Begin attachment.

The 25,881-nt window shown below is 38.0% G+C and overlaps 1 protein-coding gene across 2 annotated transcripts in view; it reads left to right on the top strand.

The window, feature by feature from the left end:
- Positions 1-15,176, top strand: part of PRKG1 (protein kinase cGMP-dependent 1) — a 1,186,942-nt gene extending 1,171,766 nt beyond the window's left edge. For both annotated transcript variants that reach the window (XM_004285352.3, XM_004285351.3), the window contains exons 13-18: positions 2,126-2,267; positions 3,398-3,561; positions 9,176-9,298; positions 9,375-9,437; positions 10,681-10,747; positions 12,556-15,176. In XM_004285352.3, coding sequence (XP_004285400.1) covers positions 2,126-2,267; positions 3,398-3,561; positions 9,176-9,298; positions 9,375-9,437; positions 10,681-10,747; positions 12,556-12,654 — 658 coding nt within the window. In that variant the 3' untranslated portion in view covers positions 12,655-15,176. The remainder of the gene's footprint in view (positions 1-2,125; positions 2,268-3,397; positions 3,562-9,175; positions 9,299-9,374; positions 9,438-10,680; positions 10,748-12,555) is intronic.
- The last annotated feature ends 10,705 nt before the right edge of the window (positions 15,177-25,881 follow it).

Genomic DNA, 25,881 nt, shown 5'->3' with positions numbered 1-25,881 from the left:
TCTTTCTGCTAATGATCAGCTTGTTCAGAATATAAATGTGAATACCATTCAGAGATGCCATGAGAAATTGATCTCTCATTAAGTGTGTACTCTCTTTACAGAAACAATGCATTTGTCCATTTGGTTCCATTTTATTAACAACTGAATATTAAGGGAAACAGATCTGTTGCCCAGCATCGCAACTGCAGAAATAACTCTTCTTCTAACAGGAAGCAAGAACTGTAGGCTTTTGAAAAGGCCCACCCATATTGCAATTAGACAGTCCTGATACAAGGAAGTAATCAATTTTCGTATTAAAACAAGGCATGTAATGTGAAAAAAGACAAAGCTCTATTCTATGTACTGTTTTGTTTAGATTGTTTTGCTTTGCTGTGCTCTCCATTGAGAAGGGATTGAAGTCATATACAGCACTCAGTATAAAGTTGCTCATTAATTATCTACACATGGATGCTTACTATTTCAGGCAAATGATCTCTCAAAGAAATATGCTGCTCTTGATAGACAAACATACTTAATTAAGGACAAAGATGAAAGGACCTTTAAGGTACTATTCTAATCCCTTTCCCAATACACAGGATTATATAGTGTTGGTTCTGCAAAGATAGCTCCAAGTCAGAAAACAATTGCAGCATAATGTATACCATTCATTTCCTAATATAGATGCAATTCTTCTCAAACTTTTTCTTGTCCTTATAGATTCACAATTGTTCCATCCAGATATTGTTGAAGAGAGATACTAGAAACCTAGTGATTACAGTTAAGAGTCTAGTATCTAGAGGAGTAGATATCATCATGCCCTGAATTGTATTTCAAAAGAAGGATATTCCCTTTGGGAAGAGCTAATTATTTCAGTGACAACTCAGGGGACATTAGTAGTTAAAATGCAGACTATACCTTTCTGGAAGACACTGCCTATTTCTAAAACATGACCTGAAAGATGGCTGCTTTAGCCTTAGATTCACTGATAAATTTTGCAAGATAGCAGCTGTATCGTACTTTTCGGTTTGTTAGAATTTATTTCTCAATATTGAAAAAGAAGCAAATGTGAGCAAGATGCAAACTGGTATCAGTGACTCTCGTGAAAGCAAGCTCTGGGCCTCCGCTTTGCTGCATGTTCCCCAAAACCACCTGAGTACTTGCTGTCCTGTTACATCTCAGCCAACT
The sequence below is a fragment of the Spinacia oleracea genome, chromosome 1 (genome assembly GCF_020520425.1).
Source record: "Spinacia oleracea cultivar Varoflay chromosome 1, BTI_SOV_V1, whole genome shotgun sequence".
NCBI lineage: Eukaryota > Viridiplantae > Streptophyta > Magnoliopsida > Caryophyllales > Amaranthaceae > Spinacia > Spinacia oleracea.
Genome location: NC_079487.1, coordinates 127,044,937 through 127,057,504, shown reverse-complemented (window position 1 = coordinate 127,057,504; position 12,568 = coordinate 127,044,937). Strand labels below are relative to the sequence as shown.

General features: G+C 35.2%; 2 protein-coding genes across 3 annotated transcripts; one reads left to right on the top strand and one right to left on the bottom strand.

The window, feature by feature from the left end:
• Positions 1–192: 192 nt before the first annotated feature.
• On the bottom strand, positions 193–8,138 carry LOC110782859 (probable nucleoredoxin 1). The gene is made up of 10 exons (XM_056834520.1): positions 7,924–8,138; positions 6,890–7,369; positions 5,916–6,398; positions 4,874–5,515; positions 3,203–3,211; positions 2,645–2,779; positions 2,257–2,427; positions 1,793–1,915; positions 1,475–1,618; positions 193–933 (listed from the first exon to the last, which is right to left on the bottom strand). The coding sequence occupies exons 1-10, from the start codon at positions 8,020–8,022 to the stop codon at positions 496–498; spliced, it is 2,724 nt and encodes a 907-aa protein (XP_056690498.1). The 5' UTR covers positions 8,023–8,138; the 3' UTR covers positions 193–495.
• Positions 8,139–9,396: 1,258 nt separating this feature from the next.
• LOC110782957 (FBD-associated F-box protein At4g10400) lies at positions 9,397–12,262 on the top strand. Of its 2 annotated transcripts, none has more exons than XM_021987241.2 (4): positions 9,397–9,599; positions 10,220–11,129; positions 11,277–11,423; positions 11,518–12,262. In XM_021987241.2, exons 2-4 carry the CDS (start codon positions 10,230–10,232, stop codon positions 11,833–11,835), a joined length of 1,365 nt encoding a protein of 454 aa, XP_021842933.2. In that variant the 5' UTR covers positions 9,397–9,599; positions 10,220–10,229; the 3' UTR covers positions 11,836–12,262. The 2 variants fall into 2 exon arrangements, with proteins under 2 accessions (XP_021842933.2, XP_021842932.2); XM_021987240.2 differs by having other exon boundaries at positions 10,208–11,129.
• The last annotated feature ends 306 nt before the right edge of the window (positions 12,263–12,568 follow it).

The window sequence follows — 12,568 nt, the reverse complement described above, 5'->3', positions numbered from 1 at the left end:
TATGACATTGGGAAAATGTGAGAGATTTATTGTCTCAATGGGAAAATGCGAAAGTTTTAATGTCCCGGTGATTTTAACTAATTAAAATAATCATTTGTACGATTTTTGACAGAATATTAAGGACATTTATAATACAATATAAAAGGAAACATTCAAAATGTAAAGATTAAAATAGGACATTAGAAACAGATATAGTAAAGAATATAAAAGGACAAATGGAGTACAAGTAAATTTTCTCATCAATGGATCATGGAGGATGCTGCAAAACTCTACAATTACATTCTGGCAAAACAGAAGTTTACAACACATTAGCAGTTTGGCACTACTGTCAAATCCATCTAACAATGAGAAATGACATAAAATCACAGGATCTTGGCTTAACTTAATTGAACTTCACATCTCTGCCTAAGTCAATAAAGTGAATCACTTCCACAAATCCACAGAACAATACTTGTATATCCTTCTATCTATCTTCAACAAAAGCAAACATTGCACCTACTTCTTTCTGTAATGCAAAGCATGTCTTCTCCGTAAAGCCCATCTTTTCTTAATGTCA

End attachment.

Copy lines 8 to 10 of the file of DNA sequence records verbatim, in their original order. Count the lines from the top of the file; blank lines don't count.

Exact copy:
Source record: "Spinacia oleracea cultivar Varoflay chromosome 1, BTI_SOV_V1, whole genome shotgun sequence".
NCBI lineage: Eukaryota > Viridiplantae > Streptophyta > Magnoliopsida > Caryophyllales > Amaranthaceae > Spinacia > Spinacia oleracea.
Genome location: NC_079487.1, coordinates 127,044,937 through 127,057,504, shown reverse-complemented (window position 1 = coordinate 127,057,504; position 12,568 = coordinate 127,044,937). Strand labels below are relative to the sequence as shown.